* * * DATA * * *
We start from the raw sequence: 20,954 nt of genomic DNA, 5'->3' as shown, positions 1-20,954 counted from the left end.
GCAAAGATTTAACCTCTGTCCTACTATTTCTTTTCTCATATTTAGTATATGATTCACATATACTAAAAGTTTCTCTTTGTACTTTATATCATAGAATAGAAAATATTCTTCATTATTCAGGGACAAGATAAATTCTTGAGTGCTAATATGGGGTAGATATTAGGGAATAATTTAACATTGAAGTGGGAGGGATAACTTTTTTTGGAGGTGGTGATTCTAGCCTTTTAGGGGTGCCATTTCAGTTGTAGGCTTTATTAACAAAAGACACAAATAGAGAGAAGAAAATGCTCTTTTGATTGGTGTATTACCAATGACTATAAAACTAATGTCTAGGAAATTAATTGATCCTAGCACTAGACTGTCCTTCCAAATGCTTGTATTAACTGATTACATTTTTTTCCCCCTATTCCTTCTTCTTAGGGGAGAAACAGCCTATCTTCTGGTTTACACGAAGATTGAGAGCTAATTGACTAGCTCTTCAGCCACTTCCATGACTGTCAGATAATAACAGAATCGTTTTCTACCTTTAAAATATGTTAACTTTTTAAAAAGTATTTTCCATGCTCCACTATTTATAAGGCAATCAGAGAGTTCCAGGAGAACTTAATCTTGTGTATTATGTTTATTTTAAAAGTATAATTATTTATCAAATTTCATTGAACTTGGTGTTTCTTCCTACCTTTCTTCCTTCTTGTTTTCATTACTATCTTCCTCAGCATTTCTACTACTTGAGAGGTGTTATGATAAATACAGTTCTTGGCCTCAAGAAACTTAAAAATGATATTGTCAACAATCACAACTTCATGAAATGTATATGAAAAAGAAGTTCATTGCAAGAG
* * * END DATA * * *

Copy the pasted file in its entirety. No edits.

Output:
We start from the raw sequence: 20,954 nt of genomic DNA, 5'->3' as shown, positions 1-20,954 counted from the left end.
GCAAAGATTTAACCTCTGTCCTACTATTTCTTTTCTCATATTTAGTATATGATTCACATATACTAAAAGTTTCTCTTTGTACTTTATATCATAGAATAGAAAATATTCTTCATTATTCAGGGACAAGATAAATTCTTGAGTGCTAATATGGGGTAGATATTAGGGAATAATTTAACATTGAAGTGGGAGGGATAACTTTTTTTGGAGGTGGTGATTCTAGCCTTTTAGGGGTGCCATTTCAGTTGTAGGCTTTATTAACAAAAGACACAAATAGAGAGAAGAAAATGCTCTTTTGATTGGTGTATTACCAATGACTATAAAACTAATGTCTAGGAAATTAATTGATCCTAGCACTAGACTGTCCTTCCAAATGCTTGTATTAACTGATTACATTTTTTTCCCCCTATTCCTTCTTCTTAGGGGAGAAACAGCCTATCTTCTGGTTTACACGAAGATTGAGAGCTAATTGACTAGCTCTTCAGCCACTTCCATGACTGTCAGATAATAACAGAATCGTTTTCTACCTTTAAAATATGTTAACTTTTTAAAAAGTATTTTCCATGCTCCACTATTTATAAGGCAATCAGAGAGTTCCAGGAGAACTTAATCTTGTGTATTATGTTTATTTTAAAAGTATAATTATTTATCAAATTTCATTGAACTTGGTGTTTCTTCCTACCTTTCTTCCTTCTTGTTTTCATTACTATCTTCCTCAGCATTTCTACTACTTGAGAGGTGTTATGATAAATACAGTTCTTGGCCTCAAGAAACTTAAAAATGATATTGTCAACAATCACAACTTCATGAAATGTATATGAAAAAGAAGTTCATTGCAAGAG